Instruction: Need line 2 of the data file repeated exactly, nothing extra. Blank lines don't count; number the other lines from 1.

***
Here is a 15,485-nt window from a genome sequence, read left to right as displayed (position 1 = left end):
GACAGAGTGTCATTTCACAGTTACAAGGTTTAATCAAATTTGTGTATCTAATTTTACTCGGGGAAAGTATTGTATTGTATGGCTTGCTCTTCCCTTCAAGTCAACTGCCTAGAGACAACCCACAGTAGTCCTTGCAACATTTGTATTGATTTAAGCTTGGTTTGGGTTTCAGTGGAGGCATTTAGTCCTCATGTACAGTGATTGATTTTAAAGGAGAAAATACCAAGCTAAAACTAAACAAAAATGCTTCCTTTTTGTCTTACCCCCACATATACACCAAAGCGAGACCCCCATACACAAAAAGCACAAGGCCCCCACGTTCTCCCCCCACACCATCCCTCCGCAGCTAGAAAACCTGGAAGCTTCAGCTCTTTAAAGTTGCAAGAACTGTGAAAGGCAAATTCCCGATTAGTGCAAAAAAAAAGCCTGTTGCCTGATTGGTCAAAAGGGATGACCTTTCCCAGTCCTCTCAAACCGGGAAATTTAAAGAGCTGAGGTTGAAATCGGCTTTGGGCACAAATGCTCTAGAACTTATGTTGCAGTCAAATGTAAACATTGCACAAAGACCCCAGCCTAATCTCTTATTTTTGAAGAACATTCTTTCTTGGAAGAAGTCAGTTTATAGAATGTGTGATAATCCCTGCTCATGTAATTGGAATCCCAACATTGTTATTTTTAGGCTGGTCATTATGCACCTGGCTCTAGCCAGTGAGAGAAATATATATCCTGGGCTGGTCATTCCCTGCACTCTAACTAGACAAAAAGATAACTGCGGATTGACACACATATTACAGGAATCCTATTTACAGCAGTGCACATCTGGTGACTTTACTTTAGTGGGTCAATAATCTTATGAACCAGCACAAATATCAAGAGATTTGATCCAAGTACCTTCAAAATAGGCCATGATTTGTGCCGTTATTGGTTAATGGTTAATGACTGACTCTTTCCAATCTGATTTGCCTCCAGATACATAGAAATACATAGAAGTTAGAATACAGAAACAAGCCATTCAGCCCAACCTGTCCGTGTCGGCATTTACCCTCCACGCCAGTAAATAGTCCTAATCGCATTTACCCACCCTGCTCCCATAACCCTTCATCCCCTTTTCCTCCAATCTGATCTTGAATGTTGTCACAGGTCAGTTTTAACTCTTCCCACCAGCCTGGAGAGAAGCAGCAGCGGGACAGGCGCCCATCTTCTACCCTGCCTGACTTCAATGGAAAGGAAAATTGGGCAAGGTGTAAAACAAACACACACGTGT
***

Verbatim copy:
GACAGAGTGTCATTTCACAGTTACAAGGTTTAATCAAATTTGTGTATCTAATTTTACTCGGGGAAAGTATTGTATTGTATGGCTTGCTCTTCCCTTCAAGTCAACTGCCTAGAGACAACCCACAGTAGTCCTTGCAACATTTGTATTGATTTAAGCTTGGTTTGGGTTTCAGTGGAGGCATTTAGTCCTCATGTACAGTGATTGATTTTAAAGGAGAAAATACCAAGCTAAAACTAAACAAAAATGCTTCCTTTTTGTCTTACCCCCACATATACACCAAAGCGAGACCCCCATACACAAAAAGCACAAGGCCCCCACGTTCTCCCCCCACACCATCCCTCCGCAGCTAGAAAACCTGGAAGCTTCAGCTCTTTAAAGTTGCAAGAACTGTGAAAGGCAAATTCCCGATTAGTGCAAAAAAAAAGCCTGTTGCCTGATTGGTCAAAAGGGATGACCTTTCCCAGTCCTCTCAAACCGGGAAATTTAAAGAGCTGAGGTTGAAATCGGCTTTGGGCACAAATGCTCTAGAACTTATGTTGCAGTCAAATGTAAACATTGCACAAAGACCCCAGCCTAATCTCTTATTTTTGAAGAACATTCTTTCTTGGAAGAAGTCAGTTTATAGAATGTGTGATAATCCCTGCTCATGTAATTGGAATCCCAACATTGTTATTTTTAGGCTGGTCATTATGCACCTGGCTCTAGCCAGTGAGAGAAATATATATCCTGGGCTGGTCATTCCCTGCACTCTAACTAGACAAAAAGATAACTGCGGATTGACACACATATTACAGGAATCCTATTTACAGCAGTGCACATCTGGTGACTTTACTTTAGTGGGTCAATAATCTTATGAACCAGCACAAATATCAAGAGATTTGATCCAAGTACCTTCAAAATAGGCCATGATTTGTGCCGTTATTGGTTAATGGTTAATGACTGACTCTTTCCAATCTGATTTGCCTCCAGATACATAGAAATACATAGAAGTTAGAATACAGAAACAAGCCATTCAGCCCAACCTGTCCGTGTCGGCATTTACCCTCCACGCCAGTAAATAGTCCTAATCGCATTTACCCACCCTGCTCCCATAACCCTTCATCCCCTTTTCCTCCAATCTGATCTTGAATGTTGTCACAGGTCAGTTTTAACTCTTCCCACCAGCCTGGAGAGAAGCAGCAGCGGGACAGGCGCCCATCTTCTACCCTGCCTGACTTCAATGGAAAGGAAAATTGGGCAAGGTGTAAAACAAACACACACGTGT